“We have next year to come back if there are glaring problems that we missed; we will come back and fix those next year,” Rep. Kristine Lytton said.

A big sticking point for many lawmakers is the heavy reliance on property taxes to fund education.

“That's the piece I am struggling with,” Macri said.

Macri, who represents Seattle, says she supports the billions more for education but worries about the property tax increase for her constituents in Seattle.

“Not only does it hit hard on property tax but in my district where 60% are renters, eventually those increases will trickle down to renters,” Macri said.

An additional $456 million over the next two years comes from adding sales tax to bottled water, removing the tax break for fuel extraction used by oil refineries, and requires online retailers based out of state to collect and remit sales tax from Washington state customers.

The overall plan also would lower the business and occupation rate on state manufacturers from .484 percent to .2904 percent — the same preferential rate given to Boeing and others in the aerospace sector.

Legislative leaders say the budget complies with a 2012 state Supreme Court ruling that they must meet the state's constitutional requirement to fully fund the state's basic education system. Lawmakers have already put more than $2 billion toward the issue since the ruling, but the biggest piece remaining of the court order is figuring out how much the state must provide for teacher salaries. School districts currently pay a big chunk of those salaries with local property-tax levies.

The court has said that the state has until Sept. 1, 2018, to do that, but that the details — including funding — must be in place before the Legislature adjourns this year.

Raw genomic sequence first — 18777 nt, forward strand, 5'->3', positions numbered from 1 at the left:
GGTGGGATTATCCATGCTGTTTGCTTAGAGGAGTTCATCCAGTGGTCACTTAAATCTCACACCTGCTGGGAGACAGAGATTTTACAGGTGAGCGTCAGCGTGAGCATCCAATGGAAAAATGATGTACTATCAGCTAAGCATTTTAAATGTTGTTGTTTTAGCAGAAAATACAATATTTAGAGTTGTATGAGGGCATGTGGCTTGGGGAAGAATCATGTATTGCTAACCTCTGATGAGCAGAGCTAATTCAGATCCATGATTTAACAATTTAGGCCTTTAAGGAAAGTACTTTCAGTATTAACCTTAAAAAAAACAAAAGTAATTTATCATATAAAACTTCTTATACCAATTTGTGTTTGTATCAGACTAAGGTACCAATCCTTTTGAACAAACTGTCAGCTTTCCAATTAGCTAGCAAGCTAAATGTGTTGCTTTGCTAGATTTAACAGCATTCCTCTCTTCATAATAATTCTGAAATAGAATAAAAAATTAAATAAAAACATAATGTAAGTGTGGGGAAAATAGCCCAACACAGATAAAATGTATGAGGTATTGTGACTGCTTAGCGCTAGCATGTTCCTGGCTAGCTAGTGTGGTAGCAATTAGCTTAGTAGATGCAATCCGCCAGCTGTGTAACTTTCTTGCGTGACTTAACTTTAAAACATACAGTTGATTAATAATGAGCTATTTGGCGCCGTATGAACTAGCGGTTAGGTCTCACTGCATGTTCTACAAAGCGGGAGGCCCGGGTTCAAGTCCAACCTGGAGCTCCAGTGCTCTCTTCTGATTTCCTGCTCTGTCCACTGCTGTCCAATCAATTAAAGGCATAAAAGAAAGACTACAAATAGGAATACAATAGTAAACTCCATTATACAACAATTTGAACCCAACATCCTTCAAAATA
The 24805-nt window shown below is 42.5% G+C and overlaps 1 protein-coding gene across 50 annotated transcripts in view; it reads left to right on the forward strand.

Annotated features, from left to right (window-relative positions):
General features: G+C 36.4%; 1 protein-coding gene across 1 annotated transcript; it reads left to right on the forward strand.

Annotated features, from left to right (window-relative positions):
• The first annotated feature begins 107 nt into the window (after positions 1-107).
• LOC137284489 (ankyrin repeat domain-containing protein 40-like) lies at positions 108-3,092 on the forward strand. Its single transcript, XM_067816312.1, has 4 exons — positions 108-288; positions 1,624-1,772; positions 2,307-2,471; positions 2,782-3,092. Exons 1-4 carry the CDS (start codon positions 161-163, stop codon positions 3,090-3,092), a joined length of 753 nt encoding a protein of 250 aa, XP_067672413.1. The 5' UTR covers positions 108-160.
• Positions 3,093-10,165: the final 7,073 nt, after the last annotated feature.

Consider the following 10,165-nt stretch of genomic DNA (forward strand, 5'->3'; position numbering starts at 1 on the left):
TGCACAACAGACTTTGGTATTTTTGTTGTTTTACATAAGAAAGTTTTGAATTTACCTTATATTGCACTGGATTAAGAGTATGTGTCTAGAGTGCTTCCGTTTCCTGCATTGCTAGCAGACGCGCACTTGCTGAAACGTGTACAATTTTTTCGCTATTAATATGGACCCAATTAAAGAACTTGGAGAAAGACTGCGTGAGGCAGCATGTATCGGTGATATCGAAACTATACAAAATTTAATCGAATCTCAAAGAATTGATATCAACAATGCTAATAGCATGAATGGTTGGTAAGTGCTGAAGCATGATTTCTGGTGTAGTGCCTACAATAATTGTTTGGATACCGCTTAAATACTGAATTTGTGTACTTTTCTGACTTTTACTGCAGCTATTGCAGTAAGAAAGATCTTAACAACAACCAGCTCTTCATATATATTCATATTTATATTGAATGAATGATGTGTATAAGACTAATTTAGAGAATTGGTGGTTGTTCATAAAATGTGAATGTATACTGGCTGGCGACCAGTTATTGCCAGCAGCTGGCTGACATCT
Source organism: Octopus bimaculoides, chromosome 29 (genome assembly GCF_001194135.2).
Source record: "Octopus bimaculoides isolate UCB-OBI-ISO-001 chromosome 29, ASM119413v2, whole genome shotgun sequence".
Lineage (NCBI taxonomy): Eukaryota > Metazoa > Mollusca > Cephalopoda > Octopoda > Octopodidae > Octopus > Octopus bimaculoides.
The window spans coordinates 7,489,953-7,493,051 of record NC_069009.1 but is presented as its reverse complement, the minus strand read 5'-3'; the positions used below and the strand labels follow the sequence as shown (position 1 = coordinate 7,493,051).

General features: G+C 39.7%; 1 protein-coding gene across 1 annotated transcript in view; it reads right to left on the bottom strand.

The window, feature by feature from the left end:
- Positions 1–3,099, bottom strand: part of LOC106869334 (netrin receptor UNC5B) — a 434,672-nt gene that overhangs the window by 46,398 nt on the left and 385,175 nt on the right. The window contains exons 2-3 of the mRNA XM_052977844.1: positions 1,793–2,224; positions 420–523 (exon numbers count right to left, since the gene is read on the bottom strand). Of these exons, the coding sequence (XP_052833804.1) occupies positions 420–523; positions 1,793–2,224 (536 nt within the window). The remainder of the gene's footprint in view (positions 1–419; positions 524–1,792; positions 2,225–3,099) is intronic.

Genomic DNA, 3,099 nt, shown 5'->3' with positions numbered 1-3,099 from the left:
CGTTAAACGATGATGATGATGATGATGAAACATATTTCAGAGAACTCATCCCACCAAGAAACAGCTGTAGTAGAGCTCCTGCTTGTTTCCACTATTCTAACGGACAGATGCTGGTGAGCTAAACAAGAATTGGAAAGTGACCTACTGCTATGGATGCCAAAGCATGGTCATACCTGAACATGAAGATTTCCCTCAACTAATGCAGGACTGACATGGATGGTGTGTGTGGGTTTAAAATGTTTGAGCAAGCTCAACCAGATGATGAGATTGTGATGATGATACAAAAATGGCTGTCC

Lawmakers — who started their regular 105-day legislative session in January — have had to go into three overtime sessions.

The outline of the education plan provided Thursday sets a minimum starting salary for teachers at $40,000, with adjustment for inflation and regional differences. Under the plan, the average minimum salary for instructional staff will be $64,000, and adding in regionalization, it will range from $66,194 to $82,081. School districts can pay a salary over the maximum of $90,000 by up to 10 percent for educational staff associates or teachers who teach science, technology, engineering, math or in bilingual or special education programs.

Also under the measure:

—There's a mandatory 10 percent increase after 5 years of employment.

—Starting in 2020-21, the minimum state allocations for salaries must be adjusted annually for inflation.

—Starting with the 2023 session, and every six years after that, the Legislature must review compensation to make sure they are adequate based on the market and economic differences between school districts.

While lawmakers have expressed confidence that they will pass the budget in time, contingency plans for a potential shutdown were still in place. Notices went out last week to about 32,000 state workers warning them they will be temporarily laid off if a budget is not in place by midnight Friday. A partial shutdown would affect everything from community supervision of offenders on probation, to meal services to the elderly to reservations made at state parks. The state parks were initially set to close early on Friday because of extra time needed to prepare in case of a shutdown, but Gov. Jay Inslee has asked them to stay open.

In addition to the state operating budget, lawmakers still need to address the capital budget that deals with projects across the state. That budget has been held up by a dispute over a legislative fix to a water ruling. Legislative leaders acknowledged they may need additional time this month to finish work on that and other lingering bills.